The problem with 3-D printers is that, for all their promise, they haven't been able to match the incredible range of colors and materials available to traditional manufacturing. Industry insiders know that better than anyone, which is why several options now exist to print in multiple materials or multiple colors -- but until recently, you couldn't do both in the same machine at the same time.
On Monday, Stratasys (NASDAQ: SSYS ) launched "the first and only 3-D printer to combine colors with multi-material 3-D printing," the Objet500 Connex3. While it's not the first in the high-end Connex lineup (Objet has offered multi-material printing since 2007 and multi-color printing with different materials since 2012), this latest Connex3 model is apparently the first to simultaneously combine different materials and different colors in the same object during the same print run. The bicycle helmet to the left of this text, for example, is an example of a custom-blended material that's been "painted" during its print run. Below, you'll also see examples of transparent materials (the glasses) and flexible materials (the shoes), both of which were printed all at once in a single run.
This is a big step forward in 3-D printing's quest to topple traditional manufacturing. When Stratasys rival 3D Systems (NYSE: DDD ) launched its consumer line of Cube 3-D printers two years ago, I pointed out that its material limitations would restrict its usefulness to the average home user, regardless of the range of colors offered in its plastic cartridges. 3D Systems will likely be launching a "pro" version of the Cube this year that promises three simultaneous colors and two different materials at the same time, but that's still a long way from the production-quality functionality 3-D printing needs. Still, it's a big step in the right direction.
Of course, all this variety comes at a cost. The Objet500 Connex3 is not a desktop printer -- it's a bit larger than a full-scale office copier -- and it'll set you back a cool $330,000. This shouldn't be too surprising given the complex engineering challenges that Stratasys and Objet had to overcome to make a machine that could not only blend materials, but color them as well. It also provides a worthwhile reference point for potential long-term-pricing declines for this type of technology. When the Cube was released in 2012, it had a similar print resolution to a top-of-the-line Stratasys machine introduced in the year 2000. Both the Cube and the 14-year-old Stratasys machine used ABS plastic in a single color. The Cube cost $1,300, a 99.6% decrease in price from the Stratasys machine's inflation-adjusted cost of $312,600.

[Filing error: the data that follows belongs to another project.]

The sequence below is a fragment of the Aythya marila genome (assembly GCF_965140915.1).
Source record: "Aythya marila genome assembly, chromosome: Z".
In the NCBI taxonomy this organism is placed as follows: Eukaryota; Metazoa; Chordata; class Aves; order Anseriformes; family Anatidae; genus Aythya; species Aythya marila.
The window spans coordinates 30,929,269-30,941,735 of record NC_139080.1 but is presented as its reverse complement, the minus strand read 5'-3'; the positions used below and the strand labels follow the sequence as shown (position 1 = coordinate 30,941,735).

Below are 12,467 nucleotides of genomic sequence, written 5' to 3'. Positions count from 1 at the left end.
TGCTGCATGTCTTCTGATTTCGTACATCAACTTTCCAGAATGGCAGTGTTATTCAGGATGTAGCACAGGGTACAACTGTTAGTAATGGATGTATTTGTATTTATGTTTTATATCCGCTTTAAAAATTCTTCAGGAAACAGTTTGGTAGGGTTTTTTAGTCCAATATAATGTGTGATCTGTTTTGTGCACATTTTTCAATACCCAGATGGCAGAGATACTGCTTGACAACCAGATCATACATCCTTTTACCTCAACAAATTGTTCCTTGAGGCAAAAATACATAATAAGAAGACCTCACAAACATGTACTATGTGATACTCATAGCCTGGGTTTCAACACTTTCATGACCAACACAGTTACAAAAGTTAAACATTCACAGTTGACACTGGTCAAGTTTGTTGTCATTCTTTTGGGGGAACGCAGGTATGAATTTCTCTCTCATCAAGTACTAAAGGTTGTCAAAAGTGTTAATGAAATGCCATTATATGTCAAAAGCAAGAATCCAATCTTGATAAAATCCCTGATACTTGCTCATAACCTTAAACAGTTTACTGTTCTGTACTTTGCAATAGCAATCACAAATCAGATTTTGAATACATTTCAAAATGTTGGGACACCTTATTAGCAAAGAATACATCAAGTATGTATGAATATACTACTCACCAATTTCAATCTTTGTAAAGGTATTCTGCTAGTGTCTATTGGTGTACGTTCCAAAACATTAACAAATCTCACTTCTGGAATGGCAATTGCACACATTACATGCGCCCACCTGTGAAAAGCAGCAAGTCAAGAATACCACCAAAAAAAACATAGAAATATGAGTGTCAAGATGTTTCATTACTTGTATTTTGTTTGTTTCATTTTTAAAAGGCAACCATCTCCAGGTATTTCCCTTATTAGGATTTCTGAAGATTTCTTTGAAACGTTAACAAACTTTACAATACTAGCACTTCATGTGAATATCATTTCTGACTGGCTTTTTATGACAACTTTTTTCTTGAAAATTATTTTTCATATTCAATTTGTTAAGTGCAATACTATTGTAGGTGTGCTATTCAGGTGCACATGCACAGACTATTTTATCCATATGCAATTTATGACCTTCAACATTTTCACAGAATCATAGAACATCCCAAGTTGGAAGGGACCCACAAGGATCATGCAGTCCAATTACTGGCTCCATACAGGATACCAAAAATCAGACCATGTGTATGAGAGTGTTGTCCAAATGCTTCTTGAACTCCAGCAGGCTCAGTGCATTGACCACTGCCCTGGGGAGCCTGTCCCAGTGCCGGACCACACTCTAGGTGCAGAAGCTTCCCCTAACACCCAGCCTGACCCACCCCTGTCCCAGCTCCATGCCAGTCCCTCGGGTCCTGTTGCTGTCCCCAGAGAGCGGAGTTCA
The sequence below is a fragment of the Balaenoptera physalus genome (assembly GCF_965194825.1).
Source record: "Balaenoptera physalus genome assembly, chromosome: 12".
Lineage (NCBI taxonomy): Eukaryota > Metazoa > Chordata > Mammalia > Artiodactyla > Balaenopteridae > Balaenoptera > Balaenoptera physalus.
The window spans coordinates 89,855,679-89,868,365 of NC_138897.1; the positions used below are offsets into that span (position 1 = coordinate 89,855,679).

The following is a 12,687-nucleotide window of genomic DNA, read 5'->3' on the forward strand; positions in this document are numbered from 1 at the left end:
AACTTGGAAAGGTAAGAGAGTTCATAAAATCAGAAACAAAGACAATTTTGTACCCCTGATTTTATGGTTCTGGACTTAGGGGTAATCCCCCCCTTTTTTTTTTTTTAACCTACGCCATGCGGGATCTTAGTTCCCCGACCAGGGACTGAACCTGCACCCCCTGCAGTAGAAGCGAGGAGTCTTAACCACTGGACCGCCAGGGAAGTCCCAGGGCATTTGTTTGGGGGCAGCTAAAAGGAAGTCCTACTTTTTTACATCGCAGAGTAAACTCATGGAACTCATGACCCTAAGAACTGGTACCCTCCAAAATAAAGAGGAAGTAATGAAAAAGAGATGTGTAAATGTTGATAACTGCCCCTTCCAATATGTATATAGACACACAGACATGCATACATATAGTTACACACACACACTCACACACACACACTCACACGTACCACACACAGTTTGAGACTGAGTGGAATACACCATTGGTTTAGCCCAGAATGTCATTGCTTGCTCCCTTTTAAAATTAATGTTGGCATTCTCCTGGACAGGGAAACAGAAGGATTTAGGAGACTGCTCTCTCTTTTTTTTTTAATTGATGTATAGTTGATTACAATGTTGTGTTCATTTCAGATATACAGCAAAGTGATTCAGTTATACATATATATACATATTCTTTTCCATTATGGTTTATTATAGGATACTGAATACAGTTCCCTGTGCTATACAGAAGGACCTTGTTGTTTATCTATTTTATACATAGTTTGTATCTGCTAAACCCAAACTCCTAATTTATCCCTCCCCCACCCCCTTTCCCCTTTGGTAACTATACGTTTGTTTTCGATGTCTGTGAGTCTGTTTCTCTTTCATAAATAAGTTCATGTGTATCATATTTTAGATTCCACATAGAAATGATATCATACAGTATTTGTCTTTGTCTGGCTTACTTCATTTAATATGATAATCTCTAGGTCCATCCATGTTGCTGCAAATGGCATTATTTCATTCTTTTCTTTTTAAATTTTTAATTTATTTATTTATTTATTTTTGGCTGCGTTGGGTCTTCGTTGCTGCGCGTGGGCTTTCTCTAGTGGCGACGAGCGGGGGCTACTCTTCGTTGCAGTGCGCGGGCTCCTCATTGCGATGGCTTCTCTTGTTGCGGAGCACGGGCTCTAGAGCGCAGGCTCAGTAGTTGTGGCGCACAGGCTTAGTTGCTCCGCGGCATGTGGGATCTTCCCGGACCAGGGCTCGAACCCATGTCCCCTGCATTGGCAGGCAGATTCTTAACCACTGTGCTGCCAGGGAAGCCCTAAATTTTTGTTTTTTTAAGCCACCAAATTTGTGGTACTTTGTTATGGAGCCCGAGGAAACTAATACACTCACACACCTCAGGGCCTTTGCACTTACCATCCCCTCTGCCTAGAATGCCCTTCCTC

Does that mean we can expect low-cost desktop 3-D printers to arrive some time in 2025 that will be able to print us up some new Oakleys or a nice new pair of custom-fitted Adidas cleats for soccer practice? The answer might be yes and no at the same time. The cost of the technology will undoubtedly decline as the technology matures and eventually goes off-patent. It was the patent expirations of fused deposition modeling technologies several years ago that directly led to the rise of today's desktop 3-D printers, and multi-color and multi-material 3-D printers are already several years old.
On the other hand, the use of complex materials, which must be formulated just so to produce both the properties (transparency, flexibility, etc.) and color designs seen here, are likely to be harder to bring down in price. Anyone who's bought an inexpensive inkjet printer only to later discover that a cartridge refill costs nearly as much as the machine will be familiar with the razors-and-blades model that 3-D printer manufacturers are already pursuing.
The added complexity of designing not only the shape and color of a complex object, but its material properties as well, will also likely pose a high entry barrier for most home users. How many of your friends are experts at using Photoshop, or other high-level image-editing tools? Probably not many. The skill level necessary to become expert at 3-D modeling and material composition will be higher, and that factor alone is bound to help 3-D printed designs hold their value (as long as adequately copy-protected design libraries can be built on the iTunes model). The machine itself may become a commodity, but the materials and the designs to make something useful of them will retain more of their pricing power.
Printing your own shoes or sunglasses will be out of reach this year, but it won't stay that way forever. You might even be able to order fully customized gear, fresh out of the 3-D printer, by 2025.
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